Adding to the crushing starkness of his situation, Drake spends a lot of time in the back half of the game completely alone. That's a nice contrast to the bantery first half, which sometimes gets a bit crowded. Some characters, like Chloe, feel more obligatory than necessary. That said, I love the addition of Charlie Cutter to the team…a smartass foil for smartassed Drake. Thuggish but smart. Tough but extremely claustrophobic. If all the bad things that happen to Charlie don't win your sympathy, check your heartbeat, because you don't have one.
If only the baddies got the same attention. In and of themselves, Marlow and henchman Talbot offer a classy contrast to our grubby working-class heroes but don't really have much else going on. Their unnamed organization — is it theirs, or are they lieutenants? — supposedly wants more power on top of its already powerful resources, if that's a vague enough agenda for you. Worse, the gold at the end of this rainbow turns out to be a bioweapon that works identically to drugs Talbot repeatedly uses on our heroes. Why do they need the ancient version? What do they plan to do with it? No idea. That's a major lost opportunity to define the stakes, to the point where it almost feels like a mere prelude to future run-ins with these people.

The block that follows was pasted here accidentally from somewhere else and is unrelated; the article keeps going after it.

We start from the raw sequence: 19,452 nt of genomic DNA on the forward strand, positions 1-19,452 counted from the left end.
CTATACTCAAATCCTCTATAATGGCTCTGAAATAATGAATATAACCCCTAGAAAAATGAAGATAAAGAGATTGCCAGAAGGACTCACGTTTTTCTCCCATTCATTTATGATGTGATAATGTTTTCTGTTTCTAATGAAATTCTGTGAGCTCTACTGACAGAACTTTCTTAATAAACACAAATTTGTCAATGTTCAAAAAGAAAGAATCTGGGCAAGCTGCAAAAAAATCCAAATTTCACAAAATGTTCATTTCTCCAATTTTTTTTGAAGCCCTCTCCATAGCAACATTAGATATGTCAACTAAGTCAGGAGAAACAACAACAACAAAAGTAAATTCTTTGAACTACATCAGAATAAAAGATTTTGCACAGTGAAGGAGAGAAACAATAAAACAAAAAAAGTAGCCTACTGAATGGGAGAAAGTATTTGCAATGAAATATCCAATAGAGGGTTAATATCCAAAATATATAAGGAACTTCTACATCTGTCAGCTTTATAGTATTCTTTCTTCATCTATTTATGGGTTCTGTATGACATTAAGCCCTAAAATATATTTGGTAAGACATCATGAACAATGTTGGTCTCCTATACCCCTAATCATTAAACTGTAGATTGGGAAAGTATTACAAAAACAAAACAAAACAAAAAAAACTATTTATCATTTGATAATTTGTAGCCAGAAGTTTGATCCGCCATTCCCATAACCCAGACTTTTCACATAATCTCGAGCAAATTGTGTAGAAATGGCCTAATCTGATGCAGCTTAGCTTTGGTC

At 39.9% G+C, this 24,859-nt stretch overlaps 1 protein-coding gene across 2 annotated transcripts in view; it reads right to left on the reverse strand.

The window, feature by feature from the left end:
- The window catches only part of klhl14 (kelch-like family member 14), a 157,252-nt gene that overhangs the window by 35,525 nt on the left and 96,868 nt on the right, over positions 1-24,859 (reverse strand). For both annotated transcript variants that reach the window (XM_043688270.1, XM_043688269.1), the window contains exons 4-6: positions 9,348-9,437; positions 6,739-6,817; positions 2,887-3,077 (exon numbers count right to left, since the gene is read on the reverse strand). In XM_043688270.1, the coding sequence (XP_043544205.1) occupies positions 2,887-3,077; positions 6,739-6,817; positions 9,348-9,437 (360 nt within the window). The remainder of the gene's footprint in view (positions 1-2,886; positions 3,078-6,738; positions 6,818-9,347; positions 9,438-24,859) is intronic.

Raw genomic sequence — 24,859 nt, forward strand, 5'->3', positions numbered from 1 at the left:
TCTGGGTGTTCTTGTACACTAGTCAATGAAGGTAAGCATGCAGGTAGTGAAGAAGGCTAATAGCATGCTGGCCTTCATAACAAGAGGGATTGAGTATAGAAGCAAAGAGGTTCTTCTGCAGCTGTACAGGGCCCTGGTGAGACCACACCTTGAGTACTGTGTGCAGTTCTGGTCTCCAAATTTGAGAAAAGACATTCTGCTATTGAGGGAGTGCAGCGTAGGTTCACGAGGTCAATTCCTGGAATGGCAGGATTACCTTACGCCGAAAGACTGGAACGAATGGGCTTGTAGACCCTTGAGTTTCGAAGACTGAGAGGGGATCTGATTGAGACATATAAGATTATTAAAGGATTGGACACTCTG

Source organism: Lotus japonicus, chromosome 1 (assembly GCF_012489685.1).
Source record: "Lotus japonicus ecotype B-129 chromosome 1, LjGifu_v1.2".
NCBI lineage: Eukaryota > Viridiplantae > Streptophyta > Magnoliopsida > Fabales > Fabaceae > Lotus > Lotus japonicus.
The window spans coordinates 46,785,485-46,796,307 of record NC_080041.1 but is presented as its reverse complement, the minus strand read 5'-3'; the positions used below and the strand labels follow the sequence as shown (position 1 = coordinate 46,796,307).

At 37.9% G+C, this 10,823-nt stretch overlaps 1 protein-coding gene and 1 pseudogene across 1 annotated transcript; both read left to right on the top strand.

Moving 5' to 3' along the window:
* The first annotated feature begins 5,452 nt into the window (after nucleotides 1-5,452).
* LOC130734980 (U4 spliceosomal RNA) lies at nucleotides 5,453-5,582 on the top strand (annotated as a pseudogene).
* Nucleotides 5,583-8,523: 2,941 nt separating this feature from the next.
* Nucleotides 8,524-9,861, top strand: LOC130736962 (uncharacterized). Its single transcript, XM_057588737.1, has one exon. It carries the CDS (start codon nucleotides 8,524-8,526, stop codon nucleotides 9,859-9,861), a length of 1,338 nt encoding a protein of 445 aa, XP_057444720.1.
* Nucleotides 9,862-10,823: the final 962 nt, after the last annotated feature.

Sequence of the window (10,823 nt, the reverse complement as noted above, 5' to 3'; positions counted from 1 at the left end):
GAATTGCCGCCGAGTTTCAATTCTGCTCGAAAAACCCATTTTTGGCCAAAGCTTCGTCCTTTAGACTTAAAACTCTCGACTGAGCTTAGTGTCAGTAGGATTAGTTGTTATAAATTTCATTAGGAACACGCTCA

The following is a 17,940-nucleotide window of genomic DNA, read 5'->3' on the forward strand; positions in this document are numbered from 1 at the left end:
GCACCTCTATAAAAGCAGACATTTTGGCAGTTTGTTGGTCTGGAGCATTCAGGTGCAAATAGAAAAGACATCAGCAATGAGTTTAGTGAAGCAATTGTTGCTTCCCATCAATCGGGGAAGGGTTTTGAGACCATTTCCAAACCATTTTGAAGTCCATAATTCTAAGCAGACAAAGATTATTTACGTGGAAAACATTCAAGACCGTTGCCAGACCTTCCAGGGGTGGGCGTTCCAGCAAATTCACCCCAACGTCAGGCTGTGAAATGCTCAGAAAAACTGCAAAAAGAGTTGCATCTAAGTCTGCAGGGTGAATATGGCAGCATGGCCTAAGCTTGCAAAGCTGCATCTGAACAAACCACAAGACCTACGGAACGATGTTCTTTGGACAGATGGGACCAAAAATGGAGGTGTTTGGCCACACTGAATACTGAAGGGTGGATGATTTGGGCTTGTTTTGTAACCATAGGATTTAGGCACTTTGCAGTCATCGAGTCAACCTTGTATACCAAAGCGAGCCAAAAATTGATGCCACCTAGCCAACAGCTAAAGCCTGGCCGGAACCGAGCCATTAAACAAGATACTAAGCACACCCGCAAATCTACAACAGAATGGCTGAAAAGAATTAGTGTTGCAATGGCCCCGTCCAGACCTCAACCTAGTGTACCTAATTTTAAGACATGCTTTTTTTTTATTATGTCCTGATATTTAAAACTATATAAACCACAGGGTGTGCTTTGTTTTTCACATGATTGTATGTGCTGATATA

This is the last time I pay big bucks for GWAR tickets.
Too bad, because Marlow makes a good villainess. Not a moment goes by where she doesn't have Drake's number, and her deliciously condescending sniff only adds to her menace. Never moreso than when she reveals that "Nathan Drake" isn't Drake's real name.
That opens up a wealth of thematic possibilities, none of which are explored. Does Drake want to prove he really is Sir Francis’ heir? That he’s not just some half-clever schmuck running around and getting shot at? Unfortunately, the story never really goes there.
It does confront him with the human cost to the things he's chasing. Old flame Elena shows up mid-game with a ring on her finger; it's strongly hinted that the ring around Drake's neck — an heirloom from Sir Francis — took a higher priority in Drake's life. And when Sully goes missing, Drake abandons his search for ancient lost cities, limitless treasure, and personal vindication, and just tries to get the people he loves out of this mess alive. In that way, Uncharted 3's very much about Nathan Drake reaching a point where he really doesn't have anything to prove.
Which leaves an interesting question about Uncharted 4. A Nathan Drake who doesn't constantly strive to punk his competition? I don't know what that looks like. But it might be interesting to see him operating under motivations that start as noble as his adventures always end up. Things will still go horribly wrong, of course. That's half the fun.
Regardless, the holes in Uncharted 3 might annoy me, but they don't overpower the whole experience. This still stands near the top of the pack when it comes to game storytelling, and if if fails in a few key areas, that's only because we hold this franchise to a higher standard. Anyway, maybe it's better that a few spots invite wide interpretation and speculation. If games are an interactive medium, maybe it takes an interactive story to truly resonate.